Researchers Call for 'No-Regrets' Approach to Climate Warming

Jun 24, 2010 By Stephanie Doster
Map of the observed difference between the average annual U.S. temperatures (degrees F) for this century (2000 to 2009) and those of the last century (1900 to 1999). It is clear that the U.S. has been much warmer in this century than the last, particularly in the West, and even more so in the Southwest and headwaters of the Colorado River. (Source: NOAA)

(PhysOrg.com) -- The strategy, detailed in the journal Science, prepares people for a hotter and drier Southwestern U.S. through water conservation and the continued development of ways to harness energy from the sun, wind and Earth.

Two prominent climate experts, including one from the University of Arizona, are calling for a "no-regrets" strategy for planning for a hotter and drier western North America. Their advice: use water conservatively and continue developing ways to harness energy from the sun, wind and Earth.

Jonathan Overpeck, principal investigator with the Climate Assessment for the Southwest at the UA, and Bradley Udall, director of the Western Water Assessment at the University of Colorado, write in the June 25 issue of the that such an approach is necessary for coping with a wide range of projected future climate changes in the West and Southwest.

In their overview of shifting climate in the region, Overpeck and Udall cite published findings of prevalent signs of change: rising temperatures, earlier snowmelt, northward-shifting winter storms, increasing precipitation intensity and flooding, record-setting drought, plummeting Colorado River reservoir storage, widespread vegetation mortality and more large wildfires.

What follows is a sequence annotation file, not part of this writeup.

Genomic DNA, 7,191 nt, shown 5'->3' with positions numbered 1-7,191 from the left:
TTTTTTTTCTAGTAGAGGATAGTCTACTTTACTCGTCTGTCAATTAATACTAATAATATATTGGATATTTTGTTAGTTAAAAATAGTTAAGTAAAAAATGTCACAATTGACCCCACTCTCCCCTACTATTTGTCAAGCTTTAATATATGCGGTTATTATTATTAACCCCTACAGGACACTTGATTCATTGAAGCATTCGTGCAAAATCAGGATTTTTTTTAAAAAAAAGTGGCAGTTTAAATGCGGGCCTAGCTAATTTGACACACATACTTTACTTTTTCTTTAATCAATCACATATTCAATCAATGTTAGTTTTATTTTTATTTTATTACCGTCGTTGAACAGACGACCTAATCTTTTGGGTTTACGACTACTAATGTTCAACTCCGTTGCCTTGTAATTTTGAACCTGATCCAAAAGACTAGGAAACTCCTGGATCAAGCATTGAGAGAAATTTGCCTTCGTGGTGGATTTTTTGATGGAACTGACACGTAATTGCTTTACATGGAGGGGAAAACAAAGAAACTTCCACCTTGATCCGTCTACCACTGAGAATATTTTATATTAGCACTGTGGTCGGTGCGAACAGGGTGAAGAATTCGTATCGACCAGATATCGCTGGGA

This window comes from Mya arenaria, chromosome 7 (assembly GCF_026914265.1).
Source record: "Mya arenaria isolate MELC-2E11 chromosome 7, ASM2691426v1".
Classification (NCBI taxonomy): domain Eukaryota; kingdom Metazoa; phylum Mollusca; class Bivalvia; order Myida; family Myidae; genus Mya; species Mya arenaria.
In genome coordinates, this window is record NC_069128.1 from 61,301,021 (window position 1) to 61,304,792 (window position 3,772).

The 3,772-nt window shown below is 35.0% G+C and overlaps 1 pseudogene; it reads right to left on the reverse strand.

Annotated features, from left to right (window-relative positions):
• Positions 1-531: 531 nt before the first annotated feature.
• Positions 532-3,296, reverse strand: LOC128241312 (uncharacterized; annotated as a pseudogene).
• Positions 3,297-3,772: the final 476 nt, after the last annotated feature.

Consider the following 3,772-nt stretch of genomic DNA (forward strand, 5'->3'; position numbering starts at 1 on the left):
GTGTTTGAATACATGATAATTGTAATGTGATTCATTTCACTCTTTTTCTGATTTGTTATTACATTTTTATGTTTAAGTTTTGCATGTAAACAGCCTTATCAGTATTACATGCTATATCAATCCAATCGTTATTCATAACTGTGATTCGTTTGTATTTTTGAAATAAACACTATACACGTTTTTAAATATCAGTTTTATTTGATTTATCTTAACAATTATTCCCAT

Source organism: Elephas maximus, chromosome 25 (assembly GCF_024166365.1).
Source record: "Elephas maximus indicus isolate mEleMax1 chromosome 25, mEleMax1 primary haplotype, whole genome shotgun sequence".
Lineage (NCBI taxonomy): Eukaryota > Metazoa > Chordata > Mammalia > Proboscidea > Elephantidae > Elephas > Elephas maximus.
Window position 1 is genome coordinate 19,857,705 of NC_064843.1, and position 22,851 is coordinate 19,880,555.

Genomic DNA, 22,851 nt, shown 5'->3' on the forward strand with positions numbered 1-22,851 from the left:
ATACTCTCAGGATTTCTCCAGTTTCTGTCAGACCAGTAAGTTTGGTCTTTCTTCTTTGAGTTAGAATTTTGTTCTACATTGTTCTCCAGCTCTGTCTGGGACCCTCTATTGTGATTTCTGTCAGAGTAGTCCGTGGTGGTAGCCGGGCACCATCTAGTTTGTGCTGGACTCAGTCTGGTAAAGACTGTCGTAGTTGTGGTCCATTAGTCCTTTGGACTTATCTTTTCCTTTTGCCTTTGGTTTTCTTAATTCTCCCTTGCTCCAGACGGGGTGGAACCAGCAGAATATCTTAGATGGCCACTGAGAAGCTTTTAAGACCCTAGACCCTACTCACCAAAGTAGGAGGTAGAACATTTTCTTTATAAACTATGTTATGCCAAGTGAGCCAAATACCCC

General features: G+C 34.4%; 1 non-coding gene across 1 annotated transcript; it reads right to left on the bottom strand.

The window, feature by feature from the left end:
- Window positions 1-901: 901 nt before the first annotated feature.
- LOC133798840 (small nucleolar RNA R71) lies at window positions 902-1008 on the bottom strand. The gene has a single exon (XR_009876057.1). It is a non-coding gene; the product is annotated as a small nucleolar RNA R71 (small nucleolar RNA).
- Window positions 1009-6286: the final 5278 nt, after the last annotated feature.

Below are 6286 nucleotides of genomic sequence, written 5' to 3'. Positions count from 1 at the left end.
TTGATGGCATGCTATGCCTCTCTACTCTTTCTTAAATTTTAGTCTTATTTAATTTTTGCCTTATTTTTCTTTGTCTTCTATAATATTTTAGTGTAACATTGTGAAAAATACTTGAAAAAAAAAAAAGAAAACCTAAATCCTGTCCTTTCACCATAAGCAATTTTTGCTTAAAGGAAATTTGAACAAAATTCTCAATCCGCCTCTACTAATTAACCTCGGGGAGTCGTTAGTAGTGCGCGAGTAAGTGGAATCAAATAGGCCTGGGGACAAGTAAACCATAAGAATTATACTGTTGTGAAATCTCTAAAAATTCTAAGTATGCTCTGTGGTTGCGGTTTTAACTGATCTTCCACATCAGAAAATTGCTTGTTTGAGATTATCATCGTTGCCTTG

"The West, and especially the Southwest, is leading the nation in climate change - warming, drying, less late-winter snowpack and drought - as well as the impacts of this change," said Overpeck, a UA professor of geosciences and atmospheric sciences and co-director of the Institute of the Environment.

In the past 10 years, temperatures in almost all areas in western North America have surpassed the 20th century average, many by more than 1 or even 2 degrees Fahrenheit. The warming has decreased late-season snowpack, which serves as a water reservoir, as well as the annual flow of the Colorado River, the researchers said.

Those reductions, combined with the worst drought observed since 1900, haven't helped matters; water storage in Lakes Powell and Mead, the largest southwestern water reservoirs, fell nearly 50 percent between 1999 and 2004 and has not risen significantly since.